Here is a book for people who love to garden. This handy guide gives you suggestions for all the different spots in your garden; shady, sunny, dry, wet, clay, sandy, you name it. It is divided into five main sections, beginning with perennials and progressing to trees. It has a picture for each specimen. It talks about color and texture for every season and provides zoning charts so you know what works for Iowa.  It also tells how big the plant will get and if it would be better in front or in the back. I have used this book to identify plants, and it has a wonderful index as well. I have picked it up on several occasions to just look at learn about plants. An older book, but one I always enjoy.

Tuesday, May 19, 2015

One Summer: America 1927, by Bill Bryson

     Just as the title indicates, Bryson chronicles the events of the summer of 1927.  What a summer it was!  You’ll read about Jack Dempsey, Henry Ford, Babe Ruth, Charles Lindbergh, and Robert Byrd.  You’ll read about “The Jazz Singer”, the creation of television, crazy tabloid murder trials, record flooding, flagpole sitting, and Mount Rushmore.  This is a very enjoyable, readable book, that gave detail to the general knowledge that most of us have about the major events of that time.  

Bellweather Rhapsody by Kate Racculia

High school student Alice Hatmaker has an amazing voice.  She is delighted that her twin brother, bassoonist Bert, gets to attend the annual statewide music conference in the grand Bellweather Hotel with her.  Full of confidence and anticipation, little did Alice know what the weekend has in store for her.
Alice is staying in the same room that had a murder-suicide 15 years earlier witnessed by the young bridesmaid Minnie Grave.  Could a murder happen in the same room again?  Alice and Minnie cross paths and their lives are impacted, as with the other characters in this multi-plot story, including the concierge Harold Hastings, the abrasive conductor Fisher Brodie and the chaperone Natalie Wilson.
I enjoyed this novel and was surprised by the ending.

Thursday, April 16, 2015

The Life-Changing Magic of Tidying Up: The Japanese Art of Decluttering and Organizing by Marie Kondo

Intrigued by tidying consultant Marie Kondo's method of uncluttering and organizing - she has a 3 month waiting period in Japan - I was looking forward to learning more about the KonMari Method.  Accordingly, we should only keep belongings that we really need and most importantly, an item should "sparks joy."  Since our living environment affects us both emotionally and physically, it is beneficial to unclutter our space and keep only belongings that we relish.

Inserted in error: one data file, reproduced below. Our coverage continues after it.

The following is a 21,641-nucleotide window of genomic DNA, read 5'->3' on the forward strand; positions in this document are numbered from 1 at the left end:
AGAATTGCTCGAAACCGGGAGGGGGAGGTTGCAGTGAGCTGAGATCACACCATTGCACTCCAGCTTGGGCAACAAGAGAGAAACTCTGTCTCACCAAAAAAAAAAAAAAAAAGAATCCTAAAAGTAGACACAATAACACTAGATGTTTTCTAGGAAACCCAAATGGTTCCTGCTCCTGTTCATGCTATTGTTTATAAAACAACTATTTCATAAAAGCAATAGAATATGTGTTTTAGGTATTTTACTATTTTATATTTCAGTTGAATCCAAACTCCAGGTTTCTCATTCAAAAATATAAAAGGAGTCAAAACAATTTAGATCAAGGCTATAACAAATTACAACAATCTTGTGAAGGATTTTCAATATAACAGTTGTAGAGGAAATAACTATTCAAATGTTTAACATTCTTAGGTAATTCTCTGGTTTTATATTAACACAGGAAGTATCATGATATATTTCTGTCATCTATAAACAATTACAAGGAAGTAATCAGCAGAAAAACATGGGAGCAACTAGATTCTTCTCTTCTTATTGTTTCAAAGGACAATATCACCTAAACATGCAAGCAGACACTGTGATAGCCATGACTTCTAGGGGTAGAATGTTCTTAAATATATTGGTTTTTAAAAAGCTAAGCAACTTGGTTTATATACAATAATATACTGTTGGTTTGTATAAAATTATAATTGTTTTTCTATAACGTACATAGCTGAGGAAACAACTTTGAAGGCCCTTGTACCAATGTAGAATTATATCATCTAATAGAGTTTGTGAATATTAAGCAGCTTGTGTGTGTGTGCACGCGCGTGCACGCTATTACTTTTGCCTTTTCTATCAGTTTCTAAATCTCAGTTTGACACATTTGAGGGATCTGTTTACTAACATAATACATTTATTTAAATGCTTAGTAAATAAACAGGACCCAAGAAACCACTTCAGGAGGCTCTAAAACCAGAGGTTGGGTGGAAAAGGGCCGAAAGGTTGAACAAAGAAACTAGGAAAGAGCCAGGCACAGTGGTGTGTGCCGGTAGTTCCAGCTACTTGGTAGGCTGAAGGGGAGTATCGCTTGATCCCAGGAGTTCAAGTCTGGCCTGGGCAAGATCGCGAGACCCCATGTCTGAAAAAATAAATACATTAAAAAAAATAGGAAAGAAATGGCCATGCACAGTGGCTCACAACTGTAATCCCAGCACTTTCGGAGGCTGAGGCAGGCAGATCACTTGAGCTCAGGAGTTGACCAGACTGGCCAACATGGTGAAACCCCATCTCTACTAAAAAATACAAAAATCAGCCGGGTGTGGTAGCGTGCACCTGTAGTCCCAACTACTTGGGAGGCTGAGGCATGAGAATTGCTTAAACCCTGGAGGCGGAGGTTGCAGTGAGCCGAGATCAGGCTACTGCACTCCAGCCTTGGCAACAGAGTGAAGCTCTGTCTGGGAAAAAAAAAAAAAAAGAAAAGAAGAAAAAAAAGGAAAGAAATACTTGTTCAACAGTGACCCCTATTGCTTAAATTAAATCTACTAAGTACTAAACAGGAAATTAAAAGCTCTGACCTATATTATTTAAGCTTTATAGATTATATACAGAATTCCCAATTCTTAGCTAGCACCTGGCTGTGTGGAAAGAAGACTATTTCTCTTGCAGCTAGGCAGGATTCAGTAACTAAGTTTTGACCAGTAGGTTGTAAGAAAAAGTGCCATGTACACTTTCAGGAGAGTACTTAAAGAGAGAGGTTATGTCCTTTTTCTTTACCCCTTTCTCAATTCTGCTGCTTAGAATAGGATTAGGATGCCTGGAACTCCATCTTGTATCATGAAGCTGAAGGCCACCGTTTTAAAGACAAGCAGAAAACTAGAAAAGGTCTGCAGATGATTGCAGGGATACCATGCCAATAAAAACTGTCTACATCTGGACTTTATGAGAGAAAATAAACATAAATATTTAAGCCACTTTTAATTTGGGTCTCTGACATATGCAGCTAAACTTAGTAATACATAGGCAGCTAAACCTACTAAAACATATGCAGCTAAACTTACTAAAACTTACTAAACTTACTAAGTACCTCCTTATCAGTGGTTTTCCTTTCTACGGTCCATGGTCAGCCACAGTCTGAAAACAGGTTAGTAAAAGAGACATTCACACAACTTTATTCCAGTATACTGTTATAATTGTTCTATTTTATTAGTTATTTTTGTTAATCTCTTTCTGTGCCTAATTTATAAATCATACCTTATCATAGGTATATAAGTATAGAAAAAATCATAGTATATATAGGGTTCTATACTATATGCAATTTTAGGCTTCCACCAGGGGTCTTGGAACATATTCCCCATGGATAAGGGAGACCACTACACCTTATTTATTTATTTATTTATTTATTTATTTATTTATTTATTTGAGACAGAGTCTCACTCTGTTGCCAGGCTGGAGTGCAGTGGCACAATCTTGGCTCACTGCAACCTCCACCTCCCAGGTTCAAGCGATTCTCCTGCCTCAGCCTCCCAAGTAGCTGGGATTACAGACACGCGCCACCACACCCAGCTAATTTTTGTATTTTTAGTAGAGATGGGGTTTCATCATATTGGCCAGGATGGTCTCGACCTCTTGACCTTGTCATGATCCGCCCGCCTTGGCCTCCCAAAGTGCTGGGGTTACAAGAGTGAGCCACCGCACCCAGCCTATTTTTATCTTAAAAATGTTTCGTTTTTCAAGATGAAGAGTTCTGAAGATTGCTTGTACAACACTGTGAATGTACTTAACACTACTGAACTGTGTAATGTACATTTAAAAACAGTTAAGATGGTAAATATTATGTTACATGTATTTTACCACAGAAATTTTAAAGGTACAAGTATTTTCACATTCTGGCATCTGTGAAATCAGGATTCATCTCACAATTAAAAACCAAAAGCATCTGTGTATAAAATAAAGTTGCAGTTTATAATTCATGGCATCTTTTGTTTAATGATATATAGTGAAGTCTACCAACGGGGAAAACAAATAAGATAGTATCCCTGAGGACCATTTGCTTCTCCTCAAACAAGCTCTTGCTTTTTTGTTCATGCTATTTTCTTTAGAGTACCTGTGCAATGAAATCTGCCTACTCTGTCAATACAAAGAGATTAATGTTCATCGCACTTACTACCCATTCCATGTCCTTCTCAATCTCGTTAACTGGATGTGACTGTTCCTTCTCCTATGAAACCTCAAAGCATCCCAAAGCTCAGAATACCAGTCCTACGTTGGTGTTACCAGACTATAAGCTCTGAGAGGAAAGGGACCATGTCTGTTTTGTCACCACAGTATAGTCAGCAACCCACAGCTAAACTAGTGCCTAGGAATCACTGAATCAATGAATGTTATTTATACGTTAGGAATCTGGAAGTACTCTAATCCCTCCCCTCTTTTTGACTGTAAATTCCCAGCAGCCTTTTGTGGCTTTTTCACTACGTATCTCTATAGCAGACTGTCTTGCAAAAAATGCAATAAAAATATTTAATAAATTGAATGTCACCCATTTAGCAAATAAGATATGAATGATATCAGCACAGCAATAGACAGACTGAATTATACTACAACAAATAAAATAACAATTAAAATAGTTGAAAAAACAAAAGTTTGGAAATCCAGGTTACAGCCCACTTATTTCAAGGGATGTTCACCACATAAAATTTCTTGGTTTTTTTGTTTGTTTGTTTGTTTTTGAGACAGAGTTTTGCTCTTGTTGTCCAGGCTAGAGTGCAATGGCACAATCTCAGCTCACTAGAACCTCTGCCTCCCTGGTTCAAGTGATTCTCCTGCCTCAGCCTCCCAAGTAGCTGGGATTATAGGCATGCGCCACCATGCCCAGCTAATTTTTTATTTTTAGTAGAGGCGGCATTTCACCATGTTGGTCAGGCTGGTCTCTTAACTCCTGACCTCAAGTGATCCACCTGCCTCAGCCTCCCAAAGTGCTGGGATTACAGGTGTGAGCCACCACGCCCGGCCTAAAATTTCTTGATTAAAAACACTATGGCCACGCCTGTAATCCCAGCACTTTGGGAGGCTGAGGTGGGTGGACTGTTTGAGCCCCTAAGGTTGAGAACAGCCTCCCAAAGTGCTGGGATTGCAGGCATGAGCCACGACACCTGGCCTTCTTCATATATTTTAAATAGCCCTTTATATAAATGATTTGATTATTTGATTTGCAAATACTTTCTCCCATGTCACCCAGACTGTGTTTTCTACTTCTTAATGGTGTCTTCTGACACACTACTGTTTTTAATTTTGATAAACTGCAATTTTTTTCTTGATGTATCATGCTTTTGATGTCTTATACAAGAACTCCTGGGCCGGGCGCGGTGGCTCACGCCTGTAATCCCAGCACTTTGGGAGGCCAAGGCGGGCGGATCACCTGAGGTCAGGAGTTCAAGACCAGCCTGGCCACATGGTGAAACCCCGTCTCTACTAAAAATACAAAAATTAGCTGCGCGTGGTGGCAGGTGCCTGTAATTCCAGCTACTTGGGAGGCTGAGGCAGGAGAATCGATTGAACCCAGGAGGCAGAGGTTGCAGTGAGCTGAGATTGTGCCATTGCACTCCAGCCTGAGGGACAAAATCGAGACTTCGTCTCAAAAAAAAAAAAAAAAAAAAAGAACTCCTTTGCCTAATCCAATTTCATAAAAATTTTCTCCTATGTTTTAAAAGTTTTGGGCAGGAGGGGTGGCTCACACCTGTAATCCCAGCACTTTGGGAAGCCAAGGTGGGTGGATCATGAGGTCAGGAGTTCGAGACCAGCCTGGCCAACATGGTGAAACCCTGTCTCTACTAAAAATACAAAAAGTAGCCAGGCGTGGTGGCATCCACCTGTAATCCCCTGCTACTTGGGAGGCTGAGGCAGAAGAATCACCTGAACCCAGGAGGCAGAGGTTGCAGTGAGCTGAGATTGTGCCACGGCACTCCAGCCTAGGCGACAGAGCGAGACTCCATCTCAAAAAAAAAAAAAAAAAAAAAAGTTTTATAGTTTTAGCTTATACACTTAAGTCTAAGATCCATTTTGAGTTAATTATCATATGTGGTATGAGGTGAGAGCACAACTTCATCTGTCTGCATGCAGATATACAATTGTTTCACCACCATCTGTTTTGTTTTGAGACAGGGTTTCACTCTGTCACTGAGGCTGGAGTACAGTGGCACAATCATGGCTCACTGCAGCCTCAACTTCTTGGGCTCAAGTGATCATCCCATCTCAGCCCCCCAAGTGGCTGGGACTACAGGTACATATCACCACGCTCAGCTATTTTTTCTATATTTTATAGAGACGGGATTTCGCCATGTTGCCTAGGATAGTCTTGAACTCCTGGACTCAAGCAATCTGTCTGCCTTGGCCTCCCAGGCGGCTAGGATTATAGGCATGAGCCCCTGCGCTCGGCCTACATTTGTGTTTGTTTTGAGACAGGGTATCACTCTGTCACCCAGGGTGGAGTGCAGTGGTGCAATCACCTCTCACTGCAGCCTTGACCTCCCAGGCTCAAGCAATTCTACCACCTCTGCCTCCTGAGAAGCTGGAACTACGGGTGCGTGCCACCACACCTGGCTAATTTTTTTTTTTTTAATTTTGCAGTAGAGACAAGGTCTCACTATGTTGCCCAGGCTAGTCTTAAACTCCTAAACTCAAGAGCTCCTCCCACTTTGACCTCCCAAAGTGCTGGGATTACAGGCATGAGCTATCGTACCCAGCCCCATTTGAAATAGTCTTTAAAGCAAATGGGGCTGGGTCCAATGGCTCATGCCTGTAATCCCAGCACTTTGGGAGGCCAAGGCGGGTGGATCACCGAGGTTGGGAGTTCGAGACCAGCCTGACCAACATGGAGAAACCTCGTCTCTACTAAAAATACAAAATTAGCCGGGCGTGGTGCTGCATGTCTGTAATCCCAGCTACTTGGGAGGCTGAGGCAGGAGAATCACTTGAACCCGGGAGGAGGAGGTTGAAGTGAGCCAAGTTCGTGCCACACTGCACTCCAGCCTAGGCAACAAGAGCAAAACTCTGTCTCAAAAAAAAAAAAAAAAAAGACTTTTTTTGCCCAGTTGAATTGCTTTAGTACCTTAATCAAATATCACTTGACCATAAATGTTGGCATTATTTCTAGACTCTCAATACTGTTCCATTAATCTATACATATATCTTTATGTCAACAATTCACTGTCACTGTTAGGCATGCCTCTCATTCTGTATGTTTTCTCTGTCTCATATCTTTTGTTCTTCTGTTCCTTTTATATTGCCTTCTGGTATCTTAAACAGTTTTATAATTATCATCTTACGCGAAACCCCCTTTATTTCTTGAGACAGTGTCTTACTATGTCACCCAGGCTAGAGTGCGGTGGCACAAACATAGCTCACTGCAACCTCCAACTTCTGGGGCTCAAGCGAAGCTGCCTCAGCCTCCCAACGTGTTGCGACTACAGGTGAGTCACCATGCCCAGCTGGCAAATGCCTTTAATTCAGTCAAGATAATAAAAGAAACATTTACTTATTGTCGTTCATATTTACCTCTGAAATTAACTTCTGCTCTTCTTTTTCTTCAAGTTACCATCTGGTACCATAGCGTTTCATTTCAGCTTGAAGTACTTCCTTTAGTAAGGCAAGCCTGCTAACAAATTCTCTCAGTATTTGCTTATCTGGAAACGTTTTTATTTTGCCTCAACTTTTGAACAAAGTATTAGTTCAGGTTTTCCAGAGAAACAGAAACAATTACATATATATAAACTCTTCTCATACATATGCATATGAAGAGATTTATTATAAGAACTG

Kondo advises readers to organize by category, starting with clothes, then books, paper and move to mementos last as we tend to attach feelings to sentimental items and linger in deciding to keep them or not.  Don't worry; there is a section on letting go.  Kondo claims that the conventional way of tidying room by room is faulty.  Her method involves lots of purging and simplifying and that we should do it quickly and get it done.  I learned a new way to fold clothes and store them upright in a drawer!  It was interesting to have a different perspective on tidying.

Girl Underwater A Novel by Claire Kells

     I really enjoyed this book. It's all about Avery, a young college girl who has always loved swimming. She is attending college in California and is traveling home to Massachusetts for Thanksgiving. Two of her swim team mates are on the same flight.
     Suddenly the plane is in trouble. It goes down in a lake in the Rockies. Avery is one of five survivors, along with Colin Shea and three young boys. Colin is swimmer she admires but has avoided since the first day of school. This is due to the fact that he challenges her to push for her dreams and instead she has just settled for whatever the coach wanted her to do.
     She and Colin are forced to use their survival skills to brave the elements and provide for Tim, Liam, and Aayu. For five days they meet various dangers and trials, nearly dying. After rescue, Avery struggles to return to normal. She now has trouble surviving everyday life.
     As you read about Avery's slow emotional recovery, you are encouraged that even when we are in the depths of human misery and failure, we can, with help, enjoy the beauties of life once more.

Wednesday, April 8, 2015

Dead Wake by Erik Larson

     On May 1, 1915, the Cunard’s flagship oceanliner, the Lusitania, set off from New York, bound for Liverpool.  WWI was 10 months old, but America was still neutral.  Gentlemanly warfare rules dictated that passenger vessels were safe from attack, but Germany was about to change that.  Circumstances—a dense fog, mandated slower speeds for Cunard liners, lack of an expected military escort, and more—resulted in the Lusitania being sunk by 1 torpedo from a German U-boat.  Larson is an adept historical writer, drawing you into life aboard the Lusitania, the U-20, the British military machine, and the White House.  This is a fascinating read!

Monday, April 6, 2015

The Sculptor by Scott McCloud

To change things up a bit, this month I thought I would try a graphic novel, one which is specifically intended for adults.  Graphic novelists write in a “comic book” style, however the illustrations tend to be even more detailed and are specifically designed to advance the plot along with the text.  This novel revolves around David Smith, a down-on-his-luck sculptor who makes a deal with the devil to become a world-famous artist.  However, as part of the agreement, David has only 200 days in which to use his gift before he dies.  David thinks all will be according to plan until, quite by accident, he falls in love and begins to regret his choice. This graphic novel covers adult themes and is definitely NOT a book for children or teens.  However, with that said, it’s an excellent example of what can be done when the traditional definitions of the novel are broken.  I recommend it if you want something different.